Having spent over a year at their new green facility, Equator – the Belt Factory have made great strides in both their technical and operational sustainability interventions. In 2018, Equator was featured in S&V for committing to a long-term sustainability journey. A journey that is holistic and systems-based in its approach. One that is forging innovation, setting industry benchmarks and is far more authentic than the sustainability “window dressing” that is often used illegitimately for competitive edge.
The Durban based factory, which manufactures belts and designs other accessories for top local and international brands, is currently targeting a Four-Star rating (Existing Building Performance) certification from the Green Building Council of South Africa. A long-list of technical and operational interventions have already been implemented in the factory’s pursuit to be more sustainable, alongside a set of plans for future improvements. “It is essential to see the process of a sustainability journey as one that has no end, “ says Andre Harms, Equator’s sustainability consultant. “There is always the ability to be better tomorrow than we were today. That is a concept I am happy to see Equator deeply committed to.”
Equator’s most notable interventions and operating practices at the new facility include:
- Educational programmes and employee engagement
- Ethical sourcing and innovative product development
- Smart metering
- Energy efficiency
- through passive design principles (like double glazing)
- using a hyper efficient heating and cooling system and
- installing natural lighting, LED lights and lighting controls
- Water saving
- through rainwater harvesting and
- water efficient ablutions and tap fittings
- Greener procurement practices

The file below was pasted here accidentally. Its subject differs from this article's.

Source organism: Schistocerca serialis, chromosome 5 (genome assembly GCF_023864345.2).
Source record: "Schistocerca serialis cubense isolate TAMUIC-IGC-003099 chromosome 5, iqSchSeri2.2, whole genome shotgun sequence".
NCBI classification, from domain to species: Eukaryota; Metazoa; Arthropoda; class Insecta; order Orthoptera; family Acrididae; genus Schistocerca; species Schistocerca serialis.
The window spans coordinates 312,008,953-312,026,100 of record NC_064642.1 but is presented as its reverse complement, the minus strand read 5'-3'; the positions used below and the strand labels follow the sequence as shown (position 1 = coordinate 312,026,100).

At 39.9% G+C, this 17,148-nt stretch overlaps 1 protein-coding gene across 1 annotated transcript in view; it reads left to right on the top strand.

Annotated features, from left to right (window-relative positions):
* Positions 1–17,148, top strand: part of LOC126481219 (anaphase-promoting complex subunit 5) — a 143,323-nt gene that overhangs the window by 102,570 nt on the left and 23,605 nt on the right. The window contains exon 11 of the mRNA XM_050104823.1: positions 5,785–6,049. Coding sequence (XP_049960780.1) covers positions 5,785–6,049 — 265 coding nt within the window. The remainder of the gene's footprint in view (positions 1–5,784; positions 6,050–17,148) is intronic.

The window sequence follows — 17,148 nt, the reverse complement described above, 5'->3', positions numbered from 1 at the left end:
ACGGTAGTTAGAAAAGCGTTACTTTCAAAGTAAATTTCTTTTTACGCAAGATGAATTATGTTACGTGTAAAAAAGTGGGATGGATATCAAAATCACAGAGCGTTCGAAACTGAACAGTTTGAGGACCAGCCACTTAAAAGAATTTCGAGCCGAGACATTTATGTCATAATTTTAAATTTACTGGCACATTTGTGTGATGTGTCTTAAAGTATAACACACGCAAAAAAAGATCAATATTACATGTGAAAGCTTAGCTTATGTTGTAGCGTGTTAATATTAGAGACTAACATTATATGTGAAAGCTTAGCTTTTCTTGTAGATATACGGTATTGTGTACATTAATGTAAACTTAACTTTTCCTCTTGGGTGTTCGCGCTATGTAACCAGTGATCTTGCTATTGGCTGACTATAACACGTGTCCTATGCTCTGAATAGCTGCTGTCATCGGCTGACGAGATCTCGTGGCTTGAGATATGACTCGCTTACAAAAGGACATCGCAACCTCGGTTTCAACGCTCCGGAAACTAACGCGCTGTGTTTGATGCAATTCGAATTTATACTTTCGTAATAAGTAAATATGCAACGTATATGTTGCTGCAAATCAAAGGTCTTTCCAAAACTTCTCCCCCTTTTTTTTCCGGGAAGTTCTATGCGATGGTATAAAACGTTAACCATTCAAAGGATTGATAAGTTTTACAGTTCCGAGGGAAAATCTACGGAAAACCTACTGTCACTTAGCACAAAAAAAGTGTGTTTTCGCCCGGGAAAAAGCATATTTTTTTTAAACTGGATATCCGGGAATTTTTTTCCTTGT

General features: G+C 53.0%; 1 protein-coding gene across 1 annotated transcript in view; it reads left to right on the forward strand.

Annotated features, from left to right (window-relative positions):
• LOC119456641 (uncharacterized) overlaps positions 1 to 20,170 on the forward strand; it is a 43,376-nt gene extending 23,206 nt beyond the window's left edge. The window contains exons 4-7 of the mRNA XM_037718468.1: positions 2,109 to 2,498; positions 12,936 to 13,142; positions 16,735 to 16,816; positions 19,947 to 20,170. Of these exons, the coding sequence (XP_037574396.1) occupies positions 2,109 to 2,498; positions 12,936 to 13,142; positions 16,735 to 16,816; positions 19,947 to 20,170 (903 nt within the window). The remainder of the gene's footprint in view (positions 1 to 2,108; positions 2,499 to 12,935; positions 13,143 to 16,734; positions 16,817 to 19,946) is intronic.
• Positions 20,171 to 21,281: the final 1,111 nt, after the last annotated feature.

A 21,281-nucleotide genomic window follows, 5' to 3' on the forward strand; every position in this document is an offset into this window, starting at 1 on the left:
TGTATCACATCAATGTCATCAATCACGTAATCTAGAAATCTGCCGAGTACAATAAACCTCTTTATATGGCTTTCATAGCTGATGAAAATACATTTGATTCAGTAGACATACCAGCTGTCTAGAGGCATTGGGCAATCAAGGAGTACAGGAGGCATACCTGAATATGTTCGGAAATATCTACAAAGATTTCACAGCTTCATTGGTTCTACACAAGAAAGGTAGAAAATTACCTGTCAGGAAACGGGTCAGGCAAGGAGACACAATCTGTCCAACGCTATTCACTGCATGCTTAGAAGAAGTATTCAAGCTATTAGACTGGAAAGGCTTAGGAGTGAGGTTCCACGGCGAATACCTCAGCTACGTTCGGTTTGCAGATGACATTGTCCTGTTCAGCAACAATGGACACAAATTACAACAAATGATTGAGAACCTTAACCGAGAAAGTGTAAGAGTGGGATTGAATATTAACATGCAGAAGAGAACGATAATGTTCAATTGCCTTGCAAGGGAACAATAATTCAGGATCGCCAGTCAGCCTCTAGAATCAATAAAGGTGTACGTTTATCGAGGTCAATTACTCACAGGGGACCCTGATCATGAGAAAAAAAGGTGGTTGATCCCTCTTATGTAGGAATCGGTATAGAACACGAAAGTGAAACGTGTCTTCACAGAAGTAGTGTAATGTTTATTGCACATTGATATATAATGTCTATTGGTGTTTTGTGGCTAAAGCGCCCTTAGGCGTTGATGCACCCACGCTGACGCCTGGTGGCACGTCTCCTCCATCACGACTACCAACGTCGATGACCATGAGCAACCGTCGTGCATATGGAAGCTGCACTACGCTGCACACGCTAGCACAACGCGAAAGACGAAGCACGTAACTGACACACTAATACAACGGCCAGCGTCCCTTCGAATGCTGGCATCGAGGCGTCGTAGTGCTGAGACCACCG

- Recycling, organic waste management and landfill diversion practices
Educational programmes and employee engagement: A green team has been formed and launched in order to have a focused team dedicated to pushing sustainability, inspiring all staff to get involved and communicating progress and goals to the entire team.
Smart metering: A smart metering system has been installed in order to track the consumption of electric energy and water on a centralized platform. This information will be used specifically by the green team to establish trends, set targets and hopefully reduce consumption at the factory.
Energy efficiency: When it comes to the actual moderations of the factory building and the installation of systems, energy efficiency was at the heart of decisions made. “Often companies go straight to plastering solar panels all over their roofs,” says Buhr. “But what we have learnt is that this makes little sense if energy efficiency and reducing energy use is not considered first. That’s not to say we won’t be installing panels in the future, we have readied our electrical installations, smart meters and our roof structure for PV panels but sustainability is about more.” A number of other energy efficiency measures are in place such as the use of efficient equipment and appliances, equipment run-time schedules and automatic door closures.